Tuesday, December 10, 2013

The Other Side of the Gun Control Debate

First of all, I'm not going to talk about Newtown.  It was a tragedy that resulted a year ago in the killing of twenty children, and was followed by the abomination of lobbying that has prevented -- a year later -- the gun control that the American people were calling for.

And I'm not here to talk about the "other side" of the debate that pretends to make the 2nd Amendment about a right handed down by God and our founding fathers for all of us to be able to be armed to the teeth.

The other side of the argument that all us citizens need to be armed has a great deal to do with how armed our police have become.  While we weren't looking, we went from the creation of well trained SWAT teams to be used in cases of extreme threat to small town SWAT teams with military weaponry and little training who are very excited about using their new toys.

We're not talking about breaking into houses that hold caches of weapons, nor are we talking about busting large drug cartels, although we hear plenty about it on the rare occasion that it happens.  The invasions into private homes today are nearly always about finding small amounts of drugs, often for private use, or breaking up friendly poker games.  Damage is done to homes, pets are shot.  The terror is coming, today, from our own police forces.

And far too often, those SWAT raids happen at the wrong address, or with misinformation that has not been adequately corroborated.

We hear about our police on the front lines risking their lives as though our neighborhoods were war zones.  We have come to accept that innocents can be harassed, homes broken into, without warrants, without warning, because otherwise drugs might be flushed, guns might be used against the police in the time it takes to assure citizens their rights.

Community policing should be, and once was, intended to be a friendly police presence in the community.  Today it has become an "us against them" mentality, wherein the police in the community need to be on the lookout for all of us citizens, who may be breaking the law.  The crimes we are suspected of range from carrying dope to looking like an illegal immigrant.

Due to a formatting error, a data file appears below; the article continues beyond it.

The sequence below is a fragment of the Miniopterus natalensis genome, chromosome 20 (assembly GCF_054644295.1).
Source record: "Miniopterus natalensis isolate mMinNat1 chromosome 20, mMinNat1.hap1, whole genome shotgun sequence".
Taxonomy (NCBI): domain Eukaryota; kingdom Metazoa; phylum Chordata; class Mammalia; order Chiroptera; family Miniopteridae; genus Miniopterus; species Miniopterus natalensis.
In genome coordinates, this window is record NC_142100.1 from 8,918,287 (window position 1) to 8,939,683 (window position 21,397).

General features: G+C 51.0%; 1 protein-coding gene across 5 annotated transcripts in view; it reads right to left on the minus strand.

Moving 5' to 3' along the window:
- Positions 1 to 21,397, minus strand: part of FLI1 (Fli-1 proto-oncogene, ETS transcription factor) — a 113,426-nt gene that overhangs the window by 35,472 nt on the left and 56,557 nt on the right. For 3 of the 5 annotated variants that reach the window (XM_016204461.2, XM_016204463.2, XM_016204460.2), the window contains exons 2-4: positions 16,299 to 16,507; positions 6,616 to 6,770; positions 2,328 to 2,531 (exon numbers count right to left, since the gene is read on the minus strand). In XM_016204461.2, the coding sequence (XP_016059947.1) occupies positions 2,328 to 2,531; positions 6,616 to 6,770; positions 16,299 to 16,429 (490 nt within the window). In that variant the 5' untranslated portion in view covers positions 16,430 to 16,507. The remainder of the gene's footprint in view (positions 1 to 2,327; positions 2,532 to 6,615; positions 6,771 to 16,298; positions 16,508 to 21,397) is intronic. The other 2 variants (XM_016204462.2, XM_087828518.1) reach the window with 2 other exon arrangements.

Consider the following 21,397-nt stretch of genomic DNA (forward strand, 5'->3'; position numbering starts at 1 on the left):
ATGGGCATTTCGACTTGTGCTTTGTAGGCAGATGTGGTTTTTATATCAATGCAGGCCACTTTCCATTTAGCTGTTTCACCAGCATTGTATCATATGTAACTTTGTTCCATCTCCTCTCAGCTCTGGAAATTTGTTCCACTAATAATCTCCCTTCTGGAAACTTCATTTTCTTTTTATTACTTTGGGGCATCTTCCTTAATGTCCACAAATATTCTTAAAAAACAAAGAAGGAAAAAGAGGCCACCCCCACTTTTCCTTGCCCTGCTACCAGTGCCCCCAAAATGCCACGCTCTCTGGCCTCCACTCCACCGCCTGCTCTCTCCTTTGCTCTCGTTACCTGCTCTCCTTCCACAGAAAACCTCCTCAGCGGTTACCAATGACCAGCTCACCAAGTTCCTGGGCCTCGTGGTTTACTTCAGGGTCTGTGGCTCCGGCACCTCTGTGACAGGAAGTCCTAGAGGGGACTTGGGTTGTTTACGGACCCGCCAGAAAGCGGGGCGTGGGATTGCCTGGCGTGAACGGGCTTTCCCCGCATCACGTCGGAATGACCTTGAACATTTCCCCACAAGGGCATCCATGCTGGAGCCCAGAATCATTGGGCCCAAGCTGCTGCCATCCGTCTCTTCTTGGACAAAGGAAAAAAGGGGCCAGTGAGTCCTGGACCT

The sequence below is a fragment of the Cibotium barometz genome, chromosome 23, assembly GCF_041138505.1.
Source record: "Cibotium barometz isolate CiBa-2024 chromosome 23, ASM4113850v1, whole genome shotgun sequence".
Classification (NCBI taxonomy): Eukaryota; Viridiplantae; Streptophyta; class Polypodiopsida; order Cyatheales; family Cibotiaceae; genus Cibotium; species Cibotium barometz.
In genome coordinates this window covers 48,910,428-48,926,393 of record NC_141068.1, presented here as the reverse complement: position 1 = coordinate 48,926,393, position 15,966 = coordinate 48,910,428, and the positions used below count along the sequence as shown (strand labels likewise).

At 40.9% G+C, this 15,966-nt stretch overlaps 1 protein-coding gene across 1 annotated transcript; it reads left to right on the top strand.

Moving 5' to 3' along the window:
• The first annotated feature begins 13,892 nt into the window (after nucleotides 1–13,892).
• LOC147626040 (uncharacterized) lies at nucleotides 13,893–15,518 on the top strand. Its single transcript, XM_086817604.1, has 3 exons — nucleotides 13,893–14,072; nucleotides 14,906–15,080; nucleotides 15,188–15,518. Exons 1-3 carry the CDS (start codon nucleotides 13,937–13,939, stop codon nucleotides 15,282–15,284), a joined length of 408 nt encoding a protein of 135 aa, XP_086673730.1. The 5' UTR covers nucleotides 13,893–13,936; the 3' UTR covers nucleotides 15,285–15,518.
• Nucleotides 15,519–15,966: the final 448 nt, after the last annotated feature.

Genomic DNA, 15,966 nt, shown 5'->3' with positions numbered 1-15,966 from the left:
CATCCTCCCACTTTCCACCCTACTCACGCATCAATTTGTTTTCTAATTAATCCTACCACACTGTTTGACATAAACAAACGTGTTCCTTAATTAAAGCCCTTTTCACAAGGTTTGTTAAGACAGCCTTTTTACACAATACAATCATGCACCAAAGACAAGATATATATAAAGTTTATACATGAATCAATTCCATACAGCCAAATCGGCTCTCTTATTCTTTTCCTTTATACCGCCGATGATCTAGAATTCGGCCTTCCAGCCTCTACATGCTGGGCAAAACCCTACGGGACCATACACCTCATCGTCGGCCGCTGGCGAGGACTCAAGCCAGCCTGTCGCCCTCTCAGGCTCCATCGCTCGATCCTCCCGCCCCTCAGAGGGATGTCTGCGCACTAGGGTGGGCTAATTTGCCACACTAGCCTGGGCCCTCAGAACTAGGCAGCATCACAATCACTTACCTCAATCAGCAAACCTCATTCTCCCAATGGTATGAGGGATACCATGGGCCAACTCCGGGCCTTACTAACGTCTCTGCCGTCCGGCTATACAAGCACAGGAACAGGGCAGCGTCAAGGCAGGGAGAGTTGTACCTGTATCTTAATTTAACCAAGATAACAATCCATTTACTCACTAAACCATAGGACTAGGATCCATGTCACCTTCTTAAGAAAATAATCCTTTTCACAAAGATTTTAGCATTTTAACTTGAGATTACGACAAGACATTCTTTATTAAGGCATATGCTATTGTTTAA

We may be thinking that "stop and frisk" is on its way out in New York, but that remains to be seen.  Despite the polite phraseology, Arizona's "papers, please" law has resulted in increased harassment by and fear of the local police.

A few years ago, my daughter, then an undergraduate at a university in another state, commented that while there were unsolved rapes in the college community, police presence was high but more often associated with random stops for suspicion of driving under the influence than for preventing dangerous criminal activity.  And where the police force has a SWAT team, while bulletproof vests and military weaponry might allow some police to feel safer, they are likely to use that force against small or questionable crimes.  If all you have is a hammer, then everything looks like a nail.  

Radley Balko has written quite a bit about the militarization of our police.  His book, The Rise of the Warrior Cop: The Militarization of America's Police Forces,  is extensively researched and an essential component in understanding America's fixation on fire power.  We may all believe that the police need that weaponry to protect themselves from criminals, but what if the criminals are perceived to be us?  What is the cost, in lives, in quality of life, in dollars, to protect police whose primary duty once was to protect us?

As the police escalate their war against those suspected criminals among us, the pressure is on to defend ourselves, isn't it?  Maybe the solution to all this obsession with guns and defense is a de-escalation on both sides.

What?  You think I'm being paranoid?  Overreacting?  How about a $658,000 armored vehicle designed to "protect SWAT team officers... from dangerous confrontations?"  You may think we don't need one here, but now that Columbia has one, maybe Charleston is next in line.  After all, here in South Carolina we may not want those federal Medicaid dollars, but you never know when you might need a tank to break up one of those illegal poker games.

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